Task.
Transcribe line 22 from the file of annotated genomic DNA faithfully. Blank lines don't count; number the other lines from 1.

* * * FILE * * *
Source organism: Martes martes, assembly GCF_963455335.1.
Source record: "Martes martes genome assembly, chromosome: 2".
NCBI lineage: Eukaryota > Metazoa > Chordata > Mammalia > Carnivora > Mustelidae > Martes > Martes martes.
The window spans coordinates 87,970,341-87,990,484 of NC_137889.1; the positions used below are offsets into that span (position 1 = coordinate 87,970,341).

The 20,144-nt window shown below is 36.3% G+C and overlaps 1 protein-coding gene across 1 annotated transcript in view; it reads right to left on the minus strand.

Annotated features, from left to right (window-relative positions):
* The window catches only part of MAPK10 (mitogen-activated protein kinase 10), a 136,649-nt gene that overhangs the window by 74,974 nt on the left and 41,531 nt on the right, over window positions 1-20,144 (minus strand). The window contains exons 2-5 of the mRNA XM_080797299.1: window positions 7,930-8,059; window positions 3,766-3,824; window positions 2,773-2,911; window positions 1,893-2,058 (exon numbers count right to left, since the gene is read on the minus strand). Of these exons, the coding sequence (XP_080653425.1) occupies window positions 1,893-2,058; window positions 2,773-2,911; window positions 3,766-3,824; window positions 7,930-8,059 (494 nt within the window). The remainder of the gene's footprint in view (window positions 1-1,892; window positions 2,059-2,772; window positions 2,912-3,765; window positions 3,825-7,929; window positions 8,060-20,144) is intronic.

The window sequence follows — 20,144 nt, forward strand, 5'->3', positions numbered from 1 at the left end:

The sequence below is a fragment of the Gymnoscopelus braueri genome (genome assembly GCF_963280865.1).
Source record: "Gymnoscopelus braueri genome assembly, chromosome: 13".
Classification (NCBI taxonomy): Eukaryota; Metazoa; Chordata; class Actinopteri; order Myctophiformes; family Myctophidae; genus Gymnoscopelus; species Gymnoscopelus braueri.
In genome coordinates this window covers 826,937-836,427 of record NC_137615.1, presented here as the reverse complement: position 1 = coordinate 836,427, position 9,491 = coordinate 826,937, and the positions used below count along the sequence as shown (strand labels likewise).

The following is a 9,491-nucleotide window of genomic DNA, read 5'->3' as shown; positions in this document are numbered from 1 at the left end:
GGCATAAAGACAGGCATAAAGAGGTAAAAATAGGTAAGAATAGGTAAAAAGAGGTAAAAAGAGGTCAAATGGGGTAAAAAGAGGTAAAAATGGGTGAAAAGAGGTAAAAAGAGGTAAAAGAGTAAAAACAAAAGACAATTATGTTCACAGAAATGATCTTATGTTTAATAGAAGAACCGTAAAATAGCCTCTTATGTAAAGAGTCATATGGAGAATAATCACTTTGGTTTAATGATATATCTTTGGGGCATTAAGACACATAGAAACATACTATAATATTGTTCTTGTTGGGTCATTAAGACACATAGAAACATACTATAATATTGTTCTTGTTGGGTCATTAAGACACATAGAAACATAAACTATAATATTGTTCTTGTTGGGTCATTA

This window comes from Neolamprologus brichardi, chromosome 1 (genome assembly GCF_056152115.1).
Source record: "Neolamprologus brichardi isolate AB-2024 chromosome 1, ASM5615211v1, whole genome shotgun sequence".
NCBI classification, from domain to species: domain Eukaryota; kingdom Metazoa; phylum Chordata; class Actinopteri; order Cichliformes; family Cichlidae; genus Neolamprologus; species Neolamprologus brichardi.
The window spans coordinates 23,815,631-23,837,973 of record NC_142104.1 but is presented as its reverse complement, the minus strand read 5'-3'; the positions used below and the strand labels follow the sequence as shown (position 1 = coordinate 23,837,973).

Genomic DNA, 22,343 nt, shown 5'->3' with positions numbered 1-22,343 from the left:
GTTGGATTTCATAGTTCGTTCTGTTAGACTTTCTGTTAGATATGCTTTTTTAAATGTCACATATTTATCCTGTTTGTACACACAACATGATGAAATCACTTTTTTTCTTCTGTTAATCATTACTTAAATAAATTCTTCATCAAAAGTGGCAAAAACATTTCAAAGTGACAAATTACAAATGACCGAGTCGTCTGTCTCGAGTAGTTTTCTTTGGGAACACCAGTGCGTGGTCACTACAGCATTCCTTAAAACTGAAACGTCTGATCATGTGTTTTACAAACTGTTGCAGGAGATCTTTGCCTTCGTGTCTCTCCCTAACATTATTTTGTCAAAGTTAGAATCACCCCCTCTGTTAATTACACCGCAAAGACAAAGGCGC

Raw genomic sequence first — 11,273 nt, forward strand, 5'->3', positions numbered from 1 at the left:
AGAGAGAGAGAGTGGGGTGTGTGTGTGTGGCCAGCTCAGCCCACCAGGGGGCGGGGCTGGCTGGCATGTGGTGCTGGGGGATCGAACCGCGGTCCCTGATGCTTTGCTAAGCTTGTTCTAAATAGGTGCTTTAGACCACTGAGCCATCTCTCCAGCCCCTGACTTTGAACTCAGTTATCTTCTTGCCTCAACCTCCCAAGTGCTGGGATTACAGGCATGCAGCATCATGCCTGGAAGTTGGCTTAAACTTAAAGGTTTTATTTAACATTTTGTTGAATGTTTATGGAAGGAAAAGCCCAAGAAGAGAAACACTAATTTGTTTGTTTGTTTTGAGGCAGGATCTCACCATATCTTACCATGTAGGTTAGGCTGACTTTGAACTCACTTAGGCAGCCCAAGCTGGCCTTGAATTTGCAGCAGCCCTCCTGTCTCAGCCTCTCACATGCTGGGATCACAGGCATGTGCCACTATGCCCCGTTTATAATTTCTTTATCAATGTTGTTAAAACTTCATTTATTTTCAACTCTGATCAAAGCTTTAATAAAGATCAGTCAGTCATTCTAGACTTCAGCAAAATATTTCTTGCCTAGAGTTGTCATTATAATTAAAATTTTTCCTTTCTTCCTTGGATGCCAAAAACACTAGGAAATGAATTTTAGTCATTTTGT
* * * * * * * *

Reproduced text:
AGAGAGAGAGAGTGGGGTGTGTGTGTGTGGCCAGCTCAGCCCACCAGGGGGCGGGGCTGGCTGGCATGTGGTGCTGGGGGATCGAACCGCGGTCCCTGATGCTTTGCTAAGCTTGTTCTAAATAGGTGCTTTAGACCACTGAGCCATCTCTCCAGCCCCTGACTTTGAACTCAGTTATCTTCTTGCCTCAACCTCCCAAGTGCTGGGATTACAGGCATGCAGCATCATGCCTGGAAGTTGGCTTAAACTTAAAGGTTTTATTTAACATTTTGTTGAATGTTTATGGAAGGAAAAGCCCAAGAAGAGAAACACTAATTTGTTTGTTTGTTTTGAGGCAGGATCTCACCATATCTTACCATGTAGGTTAGGCTGACTTTGAACTCACTTAGGCAGCCCAAGCTGGCCTTGAATTTGCAGCAGCCCTCCTGTCTCAGCCTCTCACATGCTGGGATCACAGGCATGTGCCACTATGCCCCGTTTATAATTTCTTTATCAATGTTGTTAAAACTTCATTTATTTTCAACTCTGATCAAAGCTTTAATAAAGATCAGTCAGTCATTCTAGACTTCAGCAAAATATTTCTTGCCTAGAGTTGTCATTATAATTAAAATTTTTCCTTTCTTCCTTGGATGCCAAAAACACTAGGAAATGAATTTTAGTCATTTTGT